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I would like to create a file format for my app like Quake, OO, and MS Office 07 have.

Basically a uncompressed zip folder, or tar file.

I need this to be cross platform (mac and windows).

Can I do something via command prompt and bash?

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up vote 2 down vote accepted

Have a look at the open source 7Zip compression format. For your specific needs, you can use it in an "Archive" mode, zero compression but very fast.

It provides a powerful SDK, LZMA, from the site:

"LZMA is the default and general compression method of 7z format in the 7-Zip program. LZMA provides a high compression ratio and very fast decompression, so it is very suitable for embedded applications. For example, it can be used for ROM (firmware) compressing.

The LZMA SDK provides the documentation, samples, header files, libraries, and tools you need to develop applications that use LZMA compression."

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If you want a single file that is portable to all platforms and which contain structured data, consider using sqlite. You'll get a full featured ACID compliant database that exists on disk as a single file.

There are libraries you can link against to directly access the file, and there is a command line tool you can use as well. No matter what language you are using, most likely there is support for it.


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Zip is supported everywhere. If a container is all you need, than those are surely good options.

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I strongly agree with this answer. Take Java's jars, for example: it's very convenient that they're actually ZIP files. Red Hat's RPMs are cpio files. In both cases, it's something that can be opened from the command line, which means it's easier to understand and troubleshoot. – Mark R Lindsey Sep 17 '08 at 2:15
Gzip is not a container format; it is a compression format, and it can only compress a single file or data stream. – Adam Rosenfield Sep 17 '08 at 21:22

SQLite is great.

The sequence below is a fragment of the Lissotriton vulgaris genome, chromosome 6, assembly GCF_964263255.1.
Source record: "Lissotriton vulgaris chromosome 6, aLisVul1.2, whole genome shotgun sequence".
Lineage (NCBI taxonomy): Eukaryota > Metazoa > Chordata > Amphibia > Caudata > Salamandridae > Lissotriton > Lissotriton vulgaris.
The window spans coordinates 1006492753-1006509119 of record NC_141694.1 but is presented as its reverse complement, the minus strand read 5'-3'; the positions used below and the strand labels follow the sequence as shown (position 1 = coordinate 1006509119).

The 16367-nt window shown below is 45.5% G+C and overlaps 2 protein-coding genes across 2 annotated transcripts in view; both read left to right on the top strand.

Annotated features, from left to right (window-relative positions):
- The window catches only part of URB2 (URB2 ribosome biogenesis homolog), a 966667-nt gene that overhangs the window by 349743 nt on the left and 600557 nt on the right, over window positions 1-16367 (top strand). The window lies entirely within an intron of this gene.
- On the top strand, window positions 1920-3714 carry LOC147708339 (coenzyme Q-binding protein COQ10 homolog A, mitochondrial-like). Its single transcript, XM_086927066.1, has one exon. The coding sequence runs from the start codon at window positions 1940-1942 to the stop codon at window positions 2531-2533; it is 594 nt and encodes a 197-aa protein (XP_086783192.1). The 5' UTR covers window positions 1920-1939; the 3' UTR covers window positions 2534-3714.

A single file, crossplatform, a tiny library, SQL access to data, transactions, the whole enchilada.

you can use transactions to guarantee consistent return points in case of crashing. check uses for sqlite, they specifically advocate using it as a data model layer for desktop applications.

also, there's a command-line tool to manually access the data.

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First thing you should ask yourself is, "Do I really need to make my own?"

Depending on what you want to use it for, you are probably better off using a common format and some pre-made libraries which already handle one of those formats very well.

Good places to start: http://www.destructor.de/libtar/index.htm (tar -- a the 'container' format) http://www.zlib.net/ (zlib -- a method of compressing data before or after you put it in the container)

If you still really think you need to make your own, I would suggest studying something very simple first, like tar's format:

http://en.wikipedia.org/wiki/Tar_(file_format) or http://schmidt.devlib.org/file-formats/tar-archive-file-format.html

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Instead of making a format, I'd just decide on a convention. One or more named files within the container have the metadata you need to access the rest of the files, and know what to do with them. The container itself, though, should just be some ubiquitous format, such as zip. No need to reinvent the wheel, here.

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